William Shakespeare's Third Part of King Henry the Sixth in the complete original text.
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Third Part of King Henry the Sixth

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Act IV. Scene IV.

Scene IV.—London. A Room in the Palace.

Enter QUEEN ELIZABETH and RIVERS.

Riv. Madam, what makes you in this sudden
change?
Q. Eliz. Why, brother Rivers, are you yet to
learn,
What late misfortune is befall'n King Edward?
Riv. What! loss of some pitch'd battle against
Warwick?
Q. Eliz. No, but the loss of his own royal
person.
Riv. Then is my sovereign slain?
Q. Eliz. Ay, almost slain, for he is taken
prisoner;
Either betray'd by falsehood of his guard
Or by his foe surpris'd at unawares:
And, as I further have to understand,
Is now committed to the Bishop of York,
Fell Warwick's brother, and by that our foe.
Riv. These news, I must confess, are full of
grief;
Yet, gracious madam, bear it as you may:
Warwick may lose, that now hath won the day.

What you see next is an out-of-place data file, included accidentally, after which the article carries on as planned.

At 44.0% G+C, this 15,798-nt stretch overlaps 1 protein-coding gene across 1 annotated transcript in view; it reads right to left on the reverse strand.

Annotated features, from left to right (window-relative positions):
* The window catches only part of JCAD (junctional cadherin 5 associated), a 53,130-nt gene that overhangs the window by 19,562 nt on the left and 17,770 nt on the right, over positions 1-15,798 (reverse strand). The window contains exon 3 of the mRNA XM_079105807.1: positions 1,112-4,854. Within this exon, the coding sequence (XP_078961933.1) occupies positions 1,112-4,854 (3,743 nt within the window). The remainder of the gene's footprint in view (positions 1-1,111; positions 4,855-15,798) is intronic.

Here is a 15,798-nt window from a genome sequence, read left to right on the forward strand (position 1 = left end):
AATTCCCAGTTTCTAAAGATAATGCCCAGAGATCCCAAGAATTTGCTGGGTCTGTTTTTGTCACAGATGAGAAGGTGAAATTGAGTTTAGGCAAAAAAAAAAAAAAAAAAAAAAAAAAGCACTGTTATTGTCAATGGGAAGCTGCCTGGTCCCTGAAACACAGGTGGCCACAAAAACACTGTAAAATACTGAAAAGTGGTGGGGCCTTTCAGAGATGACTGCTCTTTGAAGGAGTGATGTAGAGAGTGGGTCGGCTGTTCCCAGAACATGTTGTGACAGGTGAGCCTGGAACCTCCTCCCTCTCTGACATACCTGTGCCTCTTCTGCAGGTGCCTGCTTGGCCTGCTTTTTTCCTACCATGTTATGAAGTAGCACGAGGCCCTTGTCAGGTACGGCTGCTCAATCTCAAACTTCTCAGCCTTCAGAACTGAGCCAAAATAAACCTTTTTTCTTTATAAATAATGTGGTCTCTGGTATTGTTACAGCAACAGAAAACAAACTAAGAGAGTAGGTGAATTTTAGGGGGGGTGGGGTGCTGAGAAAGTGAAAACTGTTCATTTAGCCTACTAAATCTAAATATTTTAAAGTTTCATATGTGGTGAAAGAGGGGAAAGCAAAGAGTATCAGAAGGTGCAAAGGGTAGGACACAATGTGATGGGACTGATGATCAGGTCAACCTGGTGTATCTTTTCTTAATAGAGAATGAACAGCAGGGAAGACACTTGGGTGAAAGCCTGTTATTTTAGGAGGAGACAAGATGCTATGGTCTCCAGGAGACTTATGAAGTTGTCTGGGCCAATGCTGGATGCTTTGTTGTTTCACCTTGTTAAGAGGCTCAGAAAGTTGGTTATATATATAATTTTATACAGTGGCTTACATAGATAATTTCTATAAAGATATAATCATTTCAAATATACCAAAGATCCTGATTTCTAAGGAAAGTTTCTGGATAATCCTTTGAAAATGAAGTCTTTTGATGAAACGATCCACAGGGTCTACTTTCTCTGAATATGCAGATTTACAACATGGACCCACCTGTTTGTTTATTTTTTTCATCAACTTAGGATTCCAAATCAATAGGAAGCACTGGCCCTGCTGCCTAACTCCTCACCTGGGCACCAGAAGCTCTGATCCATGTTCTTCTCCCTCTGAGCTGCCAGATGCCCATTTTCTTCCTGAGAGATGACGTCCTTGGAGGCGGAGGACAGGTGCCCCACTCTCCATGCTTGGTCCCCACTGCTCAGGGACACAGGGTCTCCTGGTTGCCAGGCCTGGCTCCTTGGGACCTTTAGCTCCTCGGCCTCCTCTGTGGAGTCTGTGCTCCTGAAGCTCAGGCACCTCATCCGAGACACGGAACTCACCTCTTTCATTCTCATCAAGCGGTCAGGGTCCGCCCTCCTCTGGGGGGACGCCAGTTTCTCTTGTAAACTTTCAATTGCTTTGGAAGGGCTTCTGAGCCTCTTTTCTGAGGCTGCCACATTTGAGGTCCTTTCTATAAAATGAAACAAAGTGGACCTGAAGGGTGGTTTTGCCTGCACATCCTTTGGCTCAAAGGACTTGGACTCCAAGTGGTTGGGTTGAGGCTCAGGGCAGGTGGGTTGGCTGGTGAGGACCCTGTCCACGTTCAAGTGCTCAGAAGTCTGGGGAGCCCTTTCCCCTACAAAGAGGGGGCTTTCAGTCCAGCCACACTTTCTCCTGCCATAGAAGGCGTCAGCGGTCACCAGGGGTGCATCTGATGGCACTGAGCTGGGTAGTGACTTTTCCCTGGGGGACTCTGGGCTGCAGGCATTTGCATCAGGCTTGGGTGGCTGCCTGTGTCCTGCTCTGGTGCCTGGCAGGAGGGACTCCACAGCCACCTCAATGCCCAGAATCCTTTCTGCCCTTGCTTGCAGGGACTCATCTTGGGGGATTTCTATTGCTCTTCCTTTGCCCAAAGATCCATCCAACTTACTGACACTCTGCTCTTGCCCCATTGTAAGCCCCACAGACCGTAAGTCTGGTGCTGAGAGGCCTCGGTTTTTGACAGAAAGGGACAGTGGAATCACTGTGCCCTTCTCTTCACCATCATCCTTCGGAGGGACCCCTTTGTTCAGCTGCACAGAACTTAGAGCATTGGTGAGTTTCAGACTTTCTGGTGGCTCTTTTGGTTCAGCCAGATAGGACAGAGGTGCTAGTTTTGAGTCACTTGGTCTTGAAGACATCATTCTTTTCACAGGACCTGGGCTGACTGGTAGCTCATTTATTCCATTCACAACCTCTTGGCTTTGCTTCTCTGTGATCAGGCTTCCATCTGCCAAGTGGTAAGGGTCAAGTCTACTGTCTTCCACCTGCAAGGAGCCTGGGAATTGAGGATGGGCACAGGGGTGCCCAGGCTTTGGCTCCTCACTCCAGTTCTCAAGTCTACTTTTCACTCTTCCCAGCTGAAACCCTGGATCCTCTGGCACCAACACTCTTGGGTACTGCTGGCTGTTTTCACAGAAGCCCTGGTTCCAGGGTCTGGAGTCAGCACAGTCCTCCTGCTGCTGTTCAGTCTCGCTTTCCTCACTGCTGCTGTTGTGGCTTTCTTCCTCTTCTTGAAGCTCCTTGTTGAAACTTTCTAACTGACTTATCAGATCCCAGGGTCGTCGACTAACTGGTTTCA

Q. Eliz. Till then fair hope must hinder life's
decay.
And I the rather wean me from despair
For love of Edward's offspring in my womb:
This is it that makes me bridle passion,
And bear with mildness my misfortune's cross;
Ay, ay, for this I draw in many a tear,
And stop the rising of blood-sucking sighs,
Lest with my sighs or tears I blast or drown
King Edward's fruit, true heir to the English
crown.
Riv. But, madam, where is Warwick then
become?
Q. Eliz. I am inform'd that he comes towards
London,
To set the crown once more on Henry's head:
Guess thou the rest; King Edward's friends
must down.
But, to prevent the tyrant's violence,—
For trust not him that hath once broken faith,—
I'll hence forthwith unto the sanctuary,
To save at least the heir of Edward's right:
There shall I rest secure from force and fraud.
Come, therefore; let us fly while we may fly:
If Warwick take us we are sure to die. [Exeunt.
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